Referring also to FIG. 83, the user then compresses the finger pads 698 toward one another, causing the arms 682 of the transfer clamp 672 to move to the open position against the bias that urges them toward the closed position. Referring also to FIG. 87, the graft manipulator 740 is then moved relative to the transfer clamp 672 to place the graft vessel 404 between the arms 682 of the transfer clamp 672. The graft vessel 404 is placed between the arms 682 such that it is located between the opposed jaws 700 of the arms 682. The cutting blocks 710 are initially configured such that the ends 714 of each first element 712 is in proximity to the jaw 700 of the corresponding arm 682. The snap 724 of each cutting block 710 may engage the corresponding receiver 726 to hold the cutting block 710 in that position. Thus, the graft vessel 404 is also placed between the opposed ends 714 of the first elements 712 of the cutting blocks 710. The graft vessel 404 may be oriented such that the marked toe of the graft vessel 404 is oriented distally.

The graft manipulator 740 is used to angle the graft vessel 404 relative to the edges 715 of the cutting blocks 710 such that one end of each edge 715 is positioned substantially at one side of the graft vessel 404 and the other end of each edge 715 is positioned substantially at the opposite side of the graft vessel 404. As described above, this defines a chord of a known length across the graft vessel 404. Advantageously, the graft vessel 404 is positioned such that its end extends at least 5 millimeters above the edges 715 of the cutting blocks 710. Because the transfer clamp assembly 670 is held by the retractor mount 620, a single user can manipulate the graft vessel 404 relative to the transfer clamp 672 easily.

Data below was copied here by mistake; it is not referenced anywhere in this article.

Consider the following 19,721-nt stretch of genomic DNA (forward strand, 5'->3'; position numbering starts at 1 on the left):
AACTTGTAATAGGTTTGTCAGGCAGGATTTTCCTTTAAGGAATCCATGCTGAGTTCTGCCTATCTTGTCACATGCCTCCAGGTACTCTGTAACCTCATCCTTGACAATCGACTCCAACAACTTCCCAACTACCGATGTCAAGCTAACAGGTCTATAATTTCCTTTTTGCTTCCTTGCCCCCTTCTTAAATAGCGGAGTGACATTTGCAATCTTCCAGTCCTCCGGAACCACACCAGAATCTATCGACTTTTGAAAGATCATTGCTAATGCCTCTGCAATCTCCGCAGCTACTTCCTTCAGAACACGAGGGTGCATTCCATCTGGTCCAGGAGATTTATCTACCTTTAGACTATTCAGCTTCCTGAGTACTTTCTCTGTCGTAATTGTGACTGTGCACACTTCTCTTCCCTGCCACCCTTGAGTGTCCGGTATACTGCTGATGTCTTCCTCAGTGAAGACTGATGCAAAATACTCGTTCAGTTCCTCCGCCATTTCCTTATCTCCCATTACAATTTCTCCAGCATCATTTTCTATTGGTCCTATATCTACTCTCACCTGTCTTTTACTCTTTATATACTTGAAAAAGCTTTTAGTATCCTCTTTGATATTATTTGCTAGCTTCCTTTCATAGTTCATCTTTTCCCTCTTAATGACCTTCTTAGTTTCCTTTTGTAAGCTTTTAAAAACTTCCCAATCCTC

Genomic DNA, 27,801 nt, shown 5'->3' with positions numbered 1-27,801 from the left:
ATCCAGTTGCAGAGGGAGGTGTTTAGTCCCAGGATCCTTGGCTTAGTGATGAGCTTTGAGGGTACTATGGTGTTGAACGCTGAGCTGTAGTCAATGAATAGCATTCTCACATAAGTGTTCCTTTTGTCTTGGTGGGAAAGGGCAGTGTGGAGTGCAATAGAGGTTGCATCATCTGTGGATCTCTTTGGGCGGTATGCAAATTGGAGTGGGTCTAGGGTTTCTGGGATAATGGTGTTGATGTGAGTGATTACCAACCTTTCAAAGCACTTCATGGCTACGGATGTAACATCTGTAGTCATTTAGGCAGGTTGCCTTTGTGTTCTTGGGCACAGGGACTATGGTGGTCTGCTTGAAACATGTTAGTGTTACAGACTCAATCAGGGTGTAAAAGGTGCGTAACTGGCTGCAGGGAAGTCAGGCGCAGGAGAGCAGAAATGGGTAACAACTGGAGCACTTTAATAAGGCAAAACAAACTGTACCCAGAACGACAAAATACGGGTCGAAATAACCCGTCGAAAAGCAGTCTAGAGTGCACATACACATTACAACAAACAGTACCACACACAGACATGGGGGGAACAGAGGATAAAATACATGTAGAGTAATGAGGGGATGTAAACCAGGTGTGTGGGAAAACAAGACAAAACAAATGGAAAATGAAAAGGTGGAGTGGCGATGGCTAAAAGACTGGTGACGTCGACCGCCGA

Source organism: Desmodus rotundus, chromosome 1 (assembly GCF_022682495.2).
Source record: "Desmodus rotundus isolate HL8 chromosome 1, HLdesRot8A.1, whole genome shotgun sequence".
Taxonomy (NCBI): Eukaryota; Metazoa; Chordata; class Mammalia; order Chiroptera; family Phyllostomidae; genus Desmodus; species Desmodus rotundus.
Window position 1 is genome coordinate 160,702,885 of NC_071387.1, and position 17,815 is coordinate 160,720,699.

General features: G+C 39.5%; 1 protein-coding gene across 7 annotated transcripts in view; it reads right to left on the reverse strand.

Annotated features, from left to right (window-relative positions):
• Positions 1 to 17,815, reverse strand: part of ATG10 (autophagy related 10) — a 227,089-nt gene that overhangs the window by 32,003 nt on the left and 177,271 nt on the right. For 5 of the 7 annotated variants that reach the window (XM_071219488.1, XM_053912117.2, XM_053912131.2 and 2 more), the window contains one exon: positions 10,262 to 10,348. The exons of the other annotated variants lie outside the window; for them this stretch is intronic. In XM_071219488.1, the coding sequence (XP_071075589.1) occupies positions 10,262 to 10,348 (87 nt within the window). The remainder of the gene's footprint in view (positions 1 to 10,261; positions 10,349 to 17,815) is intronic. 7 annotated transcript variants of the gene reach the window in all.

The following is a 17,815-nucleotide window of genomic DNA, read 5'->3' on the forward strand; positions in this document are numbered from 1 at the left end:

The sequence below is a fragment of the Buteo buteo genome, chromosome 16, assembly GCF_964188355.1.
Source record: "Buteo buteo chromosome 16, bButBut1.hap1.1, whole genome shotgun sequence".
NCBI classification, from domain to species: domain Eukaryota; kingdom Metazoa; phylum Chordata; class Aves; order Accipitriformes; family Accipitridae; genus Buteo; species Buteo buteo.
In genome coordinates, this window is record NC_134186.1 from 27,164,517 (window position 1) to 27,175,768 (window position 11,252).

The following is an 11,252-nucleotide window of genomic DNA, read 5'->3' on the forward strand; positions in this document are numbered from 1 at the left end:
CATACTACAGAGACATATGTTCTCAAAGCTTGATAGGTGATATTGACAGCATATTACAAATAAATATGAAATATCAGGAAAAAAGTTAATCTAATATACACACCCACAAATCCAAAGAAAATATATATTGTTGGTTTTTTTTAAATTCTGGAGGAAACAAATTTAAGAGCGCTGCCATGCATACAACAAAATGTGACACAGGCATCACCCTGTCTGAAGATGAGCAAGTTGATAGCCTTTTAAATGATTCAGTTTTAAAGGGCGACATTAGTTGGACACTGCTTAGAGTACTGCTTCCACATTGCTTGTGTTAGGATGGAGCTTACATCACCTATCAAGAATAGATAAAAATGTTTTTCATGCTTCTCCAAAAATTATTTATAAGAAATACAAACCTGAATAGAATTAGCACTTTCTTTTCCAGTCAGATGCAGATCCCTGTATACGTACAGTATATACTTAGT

The finger pads 698 are then released by the user, allowing the arms 682 of the transfer clamp 672 to return to a closed position. Referring also to FIG. 88, the jaws 700 and the ends 714 of the first elements 712 of the cutting blocks 710 close onto and hold the graft vessel 404. The gripping surfaces 704 of the jaws 700 and the gripping surfaces 720 of the cutting blocks 710 facilitate engagement with the graft vessel 404, such that the graft vessel 404 is held securely in the selected orientation. That is, the jaws 700 and/or cutting blocks 710 hold the graft vessel 404 at the selected angle relative to the edges 715 of the cutting blocks 710. That selected angle is related to the constant-length chord defined on the graft vessel 404 by the edges 715 of the cutting blocks 710. The graft vessel 404 can be reoriented by compressing the finger pads 698 together again and moving the graft manipulator 740 relative to the transfer clamp 672. The arms 744 of the graft manipulator 740 are then compressed together again such that the prongs 748 can be removed from the lumen of the graft vessel 404, and the graft manipulator 740 is set aside.